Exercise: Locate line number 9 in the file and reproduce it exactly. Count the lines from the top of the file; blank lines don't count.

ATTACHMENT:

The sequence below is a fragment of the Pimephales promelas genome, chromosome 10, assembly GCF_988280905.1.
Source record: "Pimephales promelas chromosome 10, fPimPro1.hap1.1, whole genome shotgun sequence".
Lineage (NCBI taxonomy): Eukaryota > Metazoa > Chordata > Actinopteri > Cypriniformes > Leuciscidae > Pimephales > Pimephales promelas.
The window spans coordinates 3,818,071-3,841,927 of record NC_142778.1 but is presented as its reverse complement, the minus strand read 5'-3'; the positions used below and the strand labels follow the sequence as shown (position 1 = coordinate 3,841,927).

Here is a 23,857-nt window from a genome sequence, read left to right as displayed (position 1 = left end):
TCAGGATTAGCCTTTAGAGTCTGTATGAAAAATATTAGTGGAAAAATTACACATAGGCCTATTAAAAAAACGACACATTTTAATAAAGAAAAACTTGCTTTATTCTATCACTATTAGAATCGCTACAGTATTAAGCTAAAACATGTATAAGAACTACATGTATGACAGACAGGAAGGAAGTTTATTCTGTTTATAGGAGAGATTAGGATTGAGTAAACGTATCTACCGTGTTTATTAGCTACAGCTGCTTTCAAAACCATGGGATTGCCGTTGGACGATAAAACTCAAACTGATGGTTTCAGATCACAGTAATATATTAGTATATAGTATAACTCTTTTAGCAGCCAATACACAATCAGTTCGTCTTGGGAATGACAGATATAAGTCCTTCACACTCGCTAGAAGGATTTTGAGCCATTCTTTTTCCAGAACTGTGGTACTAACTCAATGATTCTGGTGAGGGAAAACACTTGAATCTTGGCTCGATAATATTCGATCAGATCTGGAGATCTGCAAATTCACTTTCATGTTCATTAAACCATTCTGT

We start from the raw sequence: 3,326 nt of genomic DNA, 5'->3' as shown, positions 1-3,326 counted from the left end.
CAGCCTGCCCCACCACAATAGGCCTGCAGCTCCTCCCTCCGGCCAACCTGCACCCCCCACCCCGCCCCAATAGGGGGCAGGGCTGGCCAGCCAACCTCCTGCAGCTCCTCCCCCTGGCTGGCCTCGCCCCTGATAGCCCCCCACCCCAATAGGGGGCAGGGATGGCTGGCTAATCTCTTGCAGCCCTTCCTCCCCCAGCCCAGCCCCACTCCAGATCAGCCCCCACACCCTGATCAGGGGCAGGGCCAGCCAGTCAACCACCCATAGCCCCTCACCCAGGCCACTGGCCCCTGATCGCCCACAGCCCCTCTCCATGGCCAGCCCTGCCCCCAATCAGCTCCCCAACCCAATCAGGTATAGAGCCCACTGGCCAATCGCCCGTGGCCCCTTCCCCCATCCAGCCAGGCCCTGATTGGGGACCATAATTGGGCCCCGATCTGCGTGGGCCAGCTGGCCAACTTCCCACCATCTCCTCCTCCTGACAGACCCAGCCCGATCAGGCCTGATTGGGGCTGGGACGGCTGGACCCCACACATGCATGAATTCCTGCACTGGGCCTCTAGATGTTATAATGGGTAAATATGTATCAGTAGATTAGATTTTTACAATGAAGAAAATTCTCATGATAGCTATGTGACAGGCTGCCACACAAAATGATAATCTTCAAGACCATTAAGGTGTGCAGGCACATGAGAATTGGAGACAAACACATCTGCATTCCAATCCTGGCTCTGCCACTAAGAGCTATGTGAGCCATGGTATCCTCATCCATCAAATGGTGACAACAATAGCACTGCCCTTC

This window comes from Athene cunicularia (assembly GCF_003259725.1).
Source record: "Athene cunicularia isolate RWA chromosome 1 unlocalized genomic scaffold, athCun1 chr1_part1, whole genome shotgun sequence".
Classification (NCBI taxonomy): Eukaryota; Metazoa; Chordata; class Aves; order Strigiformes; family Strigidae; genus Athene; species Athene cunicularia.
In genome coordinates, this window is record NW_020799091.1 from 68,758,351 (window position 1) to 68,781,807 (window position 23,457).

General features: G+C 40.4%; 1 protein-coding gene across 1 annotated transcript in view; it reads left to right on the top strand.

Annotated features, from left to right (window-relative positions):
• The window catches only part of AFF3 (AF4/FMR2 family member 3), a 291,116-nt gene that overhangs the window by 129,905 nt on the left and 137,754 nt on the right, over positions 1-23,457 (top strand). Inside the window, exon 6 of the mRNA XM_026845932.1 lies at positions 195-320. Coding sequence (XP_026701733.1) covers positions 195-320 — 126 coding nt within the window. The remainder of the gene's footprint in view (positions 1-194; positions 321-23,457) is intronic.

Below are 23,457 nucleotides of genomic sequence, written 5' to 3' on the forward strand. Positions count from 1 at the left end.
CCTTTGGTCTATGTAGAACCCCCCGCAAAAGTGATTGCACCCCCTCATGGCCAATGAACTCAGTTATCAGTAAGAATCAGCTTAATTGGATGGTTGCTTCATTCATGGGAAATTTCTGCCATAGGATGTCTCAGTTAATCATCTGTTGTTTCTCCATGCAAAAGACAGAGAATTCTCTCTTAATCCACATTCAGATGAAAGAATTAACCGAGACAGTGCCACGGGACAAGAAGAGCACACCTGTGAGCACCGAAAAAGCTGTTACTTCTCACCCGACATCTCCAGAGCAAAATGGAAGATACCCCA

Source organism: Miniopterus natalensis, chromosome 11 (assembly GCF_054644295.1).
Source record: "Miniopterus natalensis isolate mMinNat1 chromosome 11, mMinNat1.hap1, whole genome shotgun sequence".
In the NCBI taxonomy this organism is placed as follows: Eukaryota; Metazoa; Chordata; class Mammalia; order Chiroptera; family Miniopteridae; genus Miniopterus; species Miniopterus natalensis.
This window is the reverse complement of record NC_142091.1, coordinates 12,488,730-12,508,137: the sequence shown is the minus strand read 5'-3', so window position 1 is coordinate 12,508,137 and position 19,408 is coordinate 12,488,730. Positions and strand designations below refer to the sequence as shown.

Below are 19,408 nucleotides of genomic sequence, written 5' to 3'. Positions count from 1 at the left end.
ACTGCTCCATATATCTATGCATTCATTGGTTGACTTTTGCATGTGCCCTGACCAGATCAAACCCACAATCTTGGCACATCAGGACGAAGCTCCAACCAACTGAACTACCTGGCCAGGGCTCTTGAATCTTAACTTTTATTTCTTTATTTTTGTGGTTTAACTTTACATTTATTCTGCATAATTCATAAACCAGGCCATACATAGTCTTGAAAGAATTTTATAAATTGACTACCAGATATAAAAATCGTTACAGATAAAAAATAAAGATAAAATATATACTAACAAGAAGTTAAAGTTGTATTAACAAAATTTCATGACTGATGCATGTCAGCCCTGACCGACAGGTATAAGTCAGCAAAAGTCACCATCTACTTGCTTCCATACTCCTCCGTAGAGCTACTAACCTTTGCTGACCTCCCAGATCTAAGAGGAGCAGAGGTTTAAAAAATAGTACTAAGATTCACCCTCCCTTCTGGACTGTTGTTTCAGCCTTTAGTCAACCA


This window comes from Athene cunicularia (assembly GCF_003259725.1).